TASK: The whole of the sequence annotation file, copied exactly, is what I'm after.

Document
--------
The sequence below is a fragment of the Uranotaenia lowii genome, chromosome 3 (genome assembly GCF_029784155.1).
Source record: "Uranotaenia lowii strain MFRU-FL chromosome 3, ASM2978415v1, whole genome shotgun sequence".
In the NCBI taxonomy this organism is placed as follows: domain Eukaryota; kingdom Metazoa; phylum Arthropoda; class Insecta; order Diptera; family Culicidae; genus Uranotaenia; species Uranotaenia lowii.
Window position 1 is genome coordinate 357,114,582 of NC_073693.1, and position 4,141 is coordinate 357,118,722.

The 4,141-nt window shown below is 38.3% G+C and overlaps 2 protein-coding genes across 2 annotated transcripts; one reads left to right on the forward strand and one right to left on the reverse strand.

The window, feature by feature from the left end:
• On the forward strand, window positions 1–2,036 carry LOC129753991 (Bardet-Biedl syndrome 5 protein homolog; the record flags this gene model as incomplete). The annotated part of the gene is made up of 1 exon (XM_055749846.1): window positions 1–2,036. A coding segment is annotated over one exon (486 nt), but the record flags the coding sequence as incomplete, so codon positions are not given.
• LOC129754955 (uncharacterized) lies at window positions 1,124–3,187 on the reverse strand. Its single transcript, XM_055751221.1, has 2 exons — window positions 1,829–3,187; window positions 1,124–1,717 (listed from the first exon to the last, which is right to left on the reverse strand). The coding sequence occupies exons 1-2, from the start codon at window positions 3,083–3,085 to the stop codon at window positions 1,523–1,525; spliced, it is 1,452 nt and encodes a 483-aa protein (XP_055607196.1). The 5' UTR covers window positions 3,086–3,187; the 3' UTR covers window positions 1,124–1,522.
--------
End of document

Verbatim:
The sequence below is a fragment of the Uranotaenia lowii genome, chromosome 3 (genome assembly GCF_029784155.1).
Source record: "Uranotaenia lowii strain MFRU-FL chromosome 3, ASM2978415v1, whole genome shotgun sequence".
In the NCBI taxonomy this organism is placed as follows: domain Eukaryota; kingdom Metazoa; phylum Arthropoda; class Insecta; order Diptera; family Culicidae; genus Uranotaenia; species Uranotaenia lowii.
Window position 1 is genome coordinate 357,114,582 of NC_073693.1, and position 4,141 is coordinate 357,118,722.

The 4,141-nt window shown below is 38.3% G+C and overlaps 2 protein-coding genes across 2 annotated transcripts; one reads left to right on the forward strand and one right to left on the reverse strand.

The window, feature by feature from the left end:
• On the forward strand, window positions 1–2,036 carry LOC129753991 (Bardet-Biedl syndrome 5 protein homolog; the record flags this gene model as incomplete). The annotated part of the gene is made up of 1 exon (XM_055749846.1): window positions 1–2,036. A coding segment is annotated over one exon (486 nt), but the record flags the coding sequence as incomplete, so codon positions are not given.
• LOC129754955 (uncharacterized) lies at window positions 1,124–3,187 on the reverse strand. Its single transcript, XM_055751221.1, has 2 exons — window positions 1,829–3,187; window positions 1,124–1,717 (listed from the first exon to the last, which is right to left on the reverse strand). The coding sequence occupies exons 1-2, from the start codon at window positions 3,083–3,085 to the stop codon at window positions 1,523–1,525; spliced, it is 1,452 nt and encodes a 483-aa protein (XP_055607196.1). The 5' UTR covers window positions 3,086–3,187; the 3' UTR covers window positions 1,124–1,522.